Bases loaded in the first inning, none out and Toronto Blue Jays slugger Jose Bautista at the plate.
A recipe for disaster for most pitchers. Especially a teenage thrower.
But it turned into a day to remember for 17-year-old starter Ben Onyshko who managed to hold Bautista and his $14-million US annual salary to a sacrifice fly. The Winnipeg native got out of the inning without further damage and yielded just two runs on four hits over his three innings for the Canadian junior baseball team.
"The experience of a lifetime," Onyshko said after leaving the game tied 2-2.
The young Canadians took it on the chin after that. A Toronto Blue Jays split squad rallied for three runs in the fifth inning, four in the seventh and three in the eighth en route to a 12-2 victory over the Canadian juniors Tuesday under the sunshine at Al Lang Field.
Jays down Tigers, Verlander
Justin Verlander pitched one-hit ball for four innings in his spring debut for the Detroit Tigers on Tuesday, a 3-2, 10-inning loss to the Toronto Blue Jays.
The former MVP and Cy Young Award winner threw 52 pitches, giving up a first-inning single to Melky Cabrera and walking two. He had two strikeouts.
Don Kelly's two-run home run off Toronto starter Todd Redmond put the Tigers up 2-0 in the second inning.
Dan Johnson tied it for the Blue Jays with a two-run shot off Joba Chamberlain in the seventh, Johnson's third home run in 14 at-bats.
Redmond gave up five hits and two runs in four innings while striking out three.
Bradley Glenn's led off the 10th inning with a home run off Melvin Mercedes to win it for the Blue Jays.
Onyshko, who has accepted a scholarship to Stetson University, said he tried to just focus on the task at hand in the first when Bautista came to the plate after two walks and a Moises Sierra single.
"I've got to admit my mind was racing a little bit," the left-hander said with a smile. "It was surreal."
"I was scared for a split second when he [Bautista] hit the ball. Once I was able to get that first out, I think things started to roll a bit better. I settled in."
Onyshko, who recorded one strikeout, had his parents and sister looking on in the stands.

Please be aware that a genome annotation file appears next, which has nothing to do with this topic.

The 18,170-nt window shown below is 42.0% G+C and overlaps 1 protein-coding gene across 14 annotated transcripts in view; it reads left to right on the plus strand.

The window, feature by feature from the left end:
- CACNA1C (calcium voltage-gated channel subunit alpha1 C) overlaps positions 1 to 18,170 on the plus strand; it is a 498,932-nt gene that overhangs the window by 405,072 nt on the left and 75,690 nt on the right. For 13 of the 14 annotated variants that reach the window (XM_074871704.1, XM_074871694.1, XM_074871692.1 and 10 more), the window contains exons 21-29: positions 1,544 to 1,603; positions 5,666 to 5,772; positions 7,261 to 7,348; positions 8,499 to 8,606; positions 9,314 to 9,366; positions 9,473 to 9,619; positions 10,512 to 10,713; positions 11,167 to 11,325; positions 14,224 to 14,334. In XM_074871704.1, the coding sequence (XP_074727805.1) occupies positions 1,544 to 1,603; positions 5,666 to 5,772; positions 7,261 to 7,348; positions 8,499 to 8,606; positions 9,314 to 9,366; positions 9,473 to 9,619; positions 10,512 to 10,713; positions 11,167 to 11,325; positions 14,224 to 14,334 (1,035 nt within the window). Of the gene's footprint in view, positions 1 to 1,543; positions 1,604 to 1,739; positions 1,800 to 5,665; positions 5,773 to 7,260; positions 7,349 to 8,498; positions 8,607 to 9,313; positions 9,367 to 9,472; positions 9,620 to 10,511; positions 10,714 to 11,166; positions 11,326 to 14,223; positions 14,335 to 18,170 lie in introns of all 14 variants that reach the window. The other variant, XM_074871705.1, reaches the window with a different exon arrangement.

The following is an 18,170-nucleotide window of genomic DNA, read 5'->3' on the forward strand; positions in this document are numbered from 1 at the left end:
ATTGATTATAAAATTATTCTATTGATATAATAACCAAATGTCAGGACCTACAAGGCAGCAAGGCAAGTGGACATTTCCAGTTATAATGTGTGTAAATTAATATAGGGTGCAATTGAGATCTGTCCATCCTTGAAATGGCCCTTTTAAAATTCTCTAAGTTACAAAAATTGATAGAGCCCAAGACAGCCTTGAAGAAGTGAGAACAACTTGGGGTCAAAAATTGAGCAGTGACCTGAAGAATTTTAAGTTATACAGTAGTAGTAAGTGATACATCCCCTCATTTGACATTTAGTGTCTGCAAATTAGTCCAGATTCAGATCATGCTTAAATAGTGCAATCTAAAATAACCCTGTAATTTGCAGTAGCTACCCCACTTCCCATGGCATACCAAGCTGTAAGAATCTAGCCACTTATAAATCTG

Jays starter Brandon Morrow, not helped by a Colby Rasmus error, gave up two runs on four hits. He struck out two and walked three.
Morrow, who threw 47 pitches, was happy with his split-fingered delivered but called his command of the fast ball "terrible."
"I was getting frustrated with myself out there, if you didn't notice," he said dryly.
Morrow was followed by Sergio Santos, Steve Delabar and Aaron Sanchez.
Onyshko gave way to Zach Pop of Brampton, Ont., J.P. Stevenson of Hunter River, P.E.I., and Isaac Anesty of Guelph, Ont.
The Jays finished with 12 hits to seven for the Canadians, who were tagged with three errors.
Delabar got the win and Sanchez the save while Pop took the loss.
Toronto broke a 2-2 tie with three runs in the fifth off Pop, with Canadian Brett Lawrie sparking the charge with a double. A Canadian error helped the Toronto cause.
Highly touted outfielder Gareth Morgan of Toronto singled, walked and struck out for the young Canadians.
While other major league teams tend to put up prospects against the Canadian juniors, Toronto brought out some stars as well as a bevy of its own young Canadian talent.
Bautista, Adam Lind, Rasmus, Dioner Navarro and Munenori Kawasaki were in a starting lineup that also included Canadians Lawrie (Langley, B.C.) and Dalton Pompey (Mississauga, Ont).
Lawrie, who used to be part of the Baseball Canada program, was 2-for-3 on the day.
Other Canadians who saw action for the Jays included Michael Crouse of Port Moody, B.C., Markus Knecht of Toronto, Justin Atkinson of Surrey, B.C., Mike Reeves of Peterborough, Ont., and Mike Nickeas of Vancouver.
Bautista talks to Canadians after game
It was no ordinary spring training game. Players from both teams mingled for a group photograph in the outfield before the first pitch, with Kawasaki and Bautista sticking around for their own shot surrounded by the young Canadians.
Bautista also gave the Canadian teens a pep talk.
The Canadian juniors play in the fall instructional league against young major league talent before their spring series in Florida in March and April.
This year, the Florida opposition includes teams from the Atlanta Braves, Baltimore Orioles, Detroit Tigers, Houston Astros, Philadelphia Phillies, Pittsburgh Pirates and Washington Nationals as well as the Jays.
In May, the Canadians take part in the Dominican Summer League. The idea is to expose the young players to a professional environment and competition.
The Canadian schedule is built around a qualifying tournament in Mexico in September for the 2015 world junior championships in Japan. Canada is bidding to become one of four teams to emerge from the Americas.
With John Gibbons leading another Jays squad in Lakeland, Fla., against the Detroit Tigers, first-base coach Tim Leiper served as manager in St. Petersburg.
Leiper has Canadian ties.
He managed in the Montreal Expos' organization, including a stint at the helm of the triple-A Ottawa Lynx of the International League in 2002. He also served as a coach on the 2004 Canadian Olympic team as well as Canada's 2006 and 2009 World Baseball Classic squads.
He was part of the Baseball Canada staff that won bronze medals at both the 2008 and 2011 Baseball World Cups and gold in the 2011 Pan-American Games.
Leiper joined the Jays' coaching staff in the off-season after spending the past year as a special assistant to player development in the Toronto system.